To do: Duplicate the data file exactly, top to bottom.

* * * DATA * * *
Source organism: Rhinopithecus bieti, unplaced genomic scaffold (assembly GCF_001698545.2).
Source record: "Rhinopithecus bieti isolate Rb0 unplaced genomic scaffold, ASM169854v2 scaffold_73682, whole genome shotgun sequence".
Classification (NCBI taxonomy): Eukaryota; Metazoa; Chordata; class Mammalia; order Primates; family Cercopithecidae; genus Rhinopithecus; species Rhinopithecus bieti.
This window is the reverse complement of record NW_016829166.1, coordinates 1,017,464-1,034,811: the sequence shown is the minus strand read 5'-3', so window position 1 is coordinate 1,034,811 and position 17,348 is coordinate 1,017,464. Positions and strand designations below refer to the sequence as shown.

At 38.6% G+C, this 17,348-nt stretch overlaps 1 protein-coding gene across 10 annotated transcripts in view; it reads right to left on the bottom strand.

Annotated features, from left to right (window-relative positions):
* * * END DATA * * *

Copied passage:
Source organism: Rhinopithecus bieti, unplaced genomic scaffold (assembly GCF_001698545.2).
Source record: "Rhinopithecus bieti isolate Rb0 unplaced genomic scaffold, ASM169854v2 scaffold_73682, whole genome shotgun sequence".
Classification (NCBI taxonomy): Eukaryota; Metazoa; Chordata; class Mammalia; order Primates; family Cercopithecidae; genus Rhinopithecus; species Rhinopithecus bieti.
This window is the reverse complement of record NW_016829166.1, coordinates 1,017,464-1,034,811: the sequence shown is the minus strand read 5'-3', so window position 1 is coordinate 1,034,811 and position 17,348 is coordinate 1,017,464. Positions and strand designations below refer to the sequence as shown.

At 38.6% G+C, this 17,348-nt stretch overlaps 1 protein-coding gene across 10 annotated transcripts in view; it reads right to left on the bottom strand.

Annotated features, from left to right (window-relative positions):